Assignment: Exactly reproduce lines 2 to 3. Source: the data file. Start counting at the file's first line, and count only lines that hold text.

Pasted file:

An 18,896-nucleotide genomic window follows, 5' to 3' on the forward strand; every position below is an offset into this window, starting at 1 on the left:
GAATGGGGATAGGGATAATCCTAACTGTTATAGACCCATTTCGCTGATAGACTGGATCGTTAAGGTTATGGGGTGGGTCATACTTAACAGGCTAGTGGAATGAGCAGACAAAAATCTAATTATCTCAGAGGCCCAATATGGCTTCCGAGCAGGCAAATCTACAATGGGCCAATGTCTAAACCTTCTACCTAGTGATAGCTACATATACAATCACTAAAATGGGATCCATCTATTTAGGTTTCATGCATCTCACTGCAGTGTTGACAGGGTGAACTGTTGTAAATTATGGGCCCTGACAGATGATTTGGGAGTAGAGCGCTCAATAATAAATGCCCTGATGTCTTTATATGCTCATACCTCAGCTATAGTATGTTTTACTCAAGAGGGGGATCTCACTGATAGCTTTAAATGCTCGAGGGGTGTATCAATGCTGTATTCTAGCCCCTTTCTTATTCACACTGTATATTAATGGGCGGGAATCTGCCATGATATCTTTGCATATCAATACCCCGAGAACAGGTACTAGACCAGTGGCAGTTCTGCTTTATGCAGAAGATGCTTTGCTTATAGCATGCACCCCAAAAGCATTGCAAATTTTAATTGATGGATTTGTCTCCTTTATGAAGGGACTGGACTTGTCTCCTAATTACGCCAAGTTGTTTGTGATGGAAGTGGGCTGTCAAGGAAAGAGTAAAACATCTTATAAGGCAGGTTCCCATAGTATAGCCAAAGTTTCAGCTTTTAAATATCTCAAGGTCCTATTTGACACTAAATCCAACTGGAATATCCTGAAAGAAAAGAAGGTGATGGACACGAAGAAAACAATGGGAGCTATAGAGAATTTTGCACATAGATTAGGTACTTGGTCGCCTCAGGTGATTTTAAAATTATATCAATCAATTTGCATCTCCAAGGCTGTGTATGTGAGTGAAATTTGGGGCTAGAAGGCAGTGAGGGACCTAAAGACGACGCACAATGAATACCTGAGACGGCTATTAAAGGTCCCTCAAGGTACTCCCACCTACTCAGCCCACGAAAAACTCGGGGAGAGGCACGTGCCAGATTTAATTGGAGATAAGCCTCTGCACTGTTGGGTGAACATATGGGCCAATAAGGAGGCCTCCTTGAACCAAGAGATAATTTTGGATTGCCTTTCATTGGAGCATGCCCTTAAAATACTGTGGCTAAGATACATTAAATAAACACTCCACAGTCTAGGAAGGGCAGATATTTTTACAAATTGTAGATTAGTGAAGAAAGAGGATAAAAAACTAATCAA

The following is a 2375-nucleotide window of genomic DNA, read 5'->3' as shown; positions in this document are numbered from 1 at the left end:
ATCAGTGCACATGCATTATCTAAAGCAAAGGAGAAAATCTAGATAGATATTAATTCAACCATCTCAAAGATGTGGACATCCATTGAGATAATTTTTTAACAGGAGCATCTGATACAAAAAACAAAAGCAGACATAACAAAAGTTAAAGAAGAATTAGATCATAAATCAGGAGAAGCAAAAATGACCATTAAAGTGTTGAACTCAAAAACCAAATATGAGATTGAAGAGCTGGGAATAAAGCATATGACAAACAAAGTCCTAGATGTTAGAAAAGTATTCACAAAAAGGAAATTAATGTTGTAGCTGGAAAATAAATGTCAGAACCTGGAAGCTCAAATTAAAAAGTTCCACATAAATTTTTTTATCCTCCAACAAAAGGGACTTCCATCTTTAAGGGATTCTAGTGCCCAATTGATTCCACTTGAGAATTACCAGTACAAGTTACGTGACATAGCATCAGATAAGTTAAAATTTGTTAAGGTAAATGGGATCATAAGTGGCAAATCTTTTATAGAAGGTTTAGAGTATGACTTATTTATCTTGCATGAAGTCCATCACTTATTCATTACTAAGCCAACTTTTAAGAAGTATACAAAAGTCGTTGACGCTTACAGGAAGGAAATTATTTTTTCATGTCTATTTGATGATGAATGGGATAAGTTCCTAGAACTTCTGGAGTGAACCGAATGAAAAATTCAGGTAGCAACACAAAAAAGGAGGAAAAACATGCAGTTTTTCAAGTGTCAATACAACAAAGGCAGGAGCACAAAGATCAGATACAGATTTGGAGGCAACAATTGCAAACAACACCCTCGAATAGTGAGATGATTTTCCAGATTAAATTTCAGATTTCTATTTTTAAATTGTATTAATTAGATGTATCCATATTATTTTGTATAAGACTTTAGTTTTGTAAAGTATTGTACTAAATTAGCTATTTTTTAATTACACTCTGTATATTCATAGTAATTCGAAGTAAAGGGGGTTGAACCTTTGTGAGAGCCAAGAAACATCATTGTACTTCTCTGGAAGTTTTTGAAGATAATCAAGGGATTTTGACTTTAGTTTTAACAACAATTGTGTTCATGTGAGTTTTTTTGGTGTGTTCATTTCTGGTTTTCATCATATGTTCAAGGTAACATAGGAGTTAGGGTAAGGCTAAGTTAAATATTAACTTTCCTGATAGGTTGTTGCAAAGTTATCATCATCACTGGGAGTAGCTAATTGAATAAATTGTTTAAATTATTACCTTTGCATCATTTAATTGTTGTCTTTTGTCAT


GAATGGGGATAGGGATAATCCTAACTGTTATAGACCCATTTCGCTGATAGACTGGATCGTTAAGGTTATGGGGTGGGTCATACTTAACAGGCTAGTGGAATGAGCAGACAAAAATCTAATTATCTCAGAGGCCCAATATGGCTTCCGAGCAGGCAAATCTACAATGGGCCAATGTCTAAACCTTCTACCTAGTGATAGCTACATATACAATCACTAAAATGGGATCCATCTATTTAGGTTTCATGCATCTCACTGCAGTGTTGACAGGGTGAACTGTTGTAAATTATGGGCCCTGACAGATGATTTGGGAGTAGAGCGCTCAATAATAAATGCCCTGATGTCTTTATATGCTCATACCTCAGCTATAGTATGTTTTACTCAAGAGGGGGATCTCACTGATAGCTTTAAATGCTCGAGGGGTGTATCAATGCTGTATTCTAGCCCCTTTCTTATTCACACTGTATATTAATGGGCGGGAATCTGCCATGATATCTTTGCATATCAATACCCCGAGAACAGGTACTAGACCAGTGGCAGTTCTGCTTTATGCAGAAGATGCTTTGCTTATAGCATGCACCCCAAAAGCATTGCAAATTTTAATTGATGGATTTGTCTCCTTTATGAAGGGACTGGACTTGTCTCCTAATTACGCCAAGTTGTTTGTGATGGAAGTGGGCTGTCAAGGAAAGAGTAAAACATCTTATAAGGCAGGTTCCCATAGTATAGCCAAAGTTTCAGCTTTTAAATATCTCAAGGTCCTATTTGACACTAAATCCAACTGGAATATCCTGAAAGAAAAGAAGGTGATGGACACGAAGAAAACAATGGGAGCTATAGAGAATTTTGCACATAGATTAGGTACTTGGTCGCCTCAGGTGATTTTAAAATTATATCAATCAATTTGCATCTCCAAGGCTGTGTATGTGAGTGAAATTTGGGGCTAGAAGGCAGTGAGGGACCTAAAGACGACGCACAATGAATACCTGAGACGGCTATTAAAGGTCCCTCAAGGTACTCCCACCTACTCAGCCCACGAAAAACTCGGGGAGAGGCACGTGCCAGATTTAATTGGAGATAAGCCTCTGCACTGTTGGGTGAACATATGGGCCAATAAGGAGGCCTCCTTGAACCAAGAGATAATTTTGGATTGCCTTTCATTGGAGCATGCCCTTAAAATACTGTGGCTAAGATACATTAAATAAACACTCCACAGTCTAGGAAGGGCAGATATTTTTACAAATTGTAGATTAGTGAAGAAAGAGGATAAAAAACTAATCAA

The following is a 2375-nucleotide window of genomic DNA, read 5'->3' as shown; positions in this document are numbered from 1 at the left end: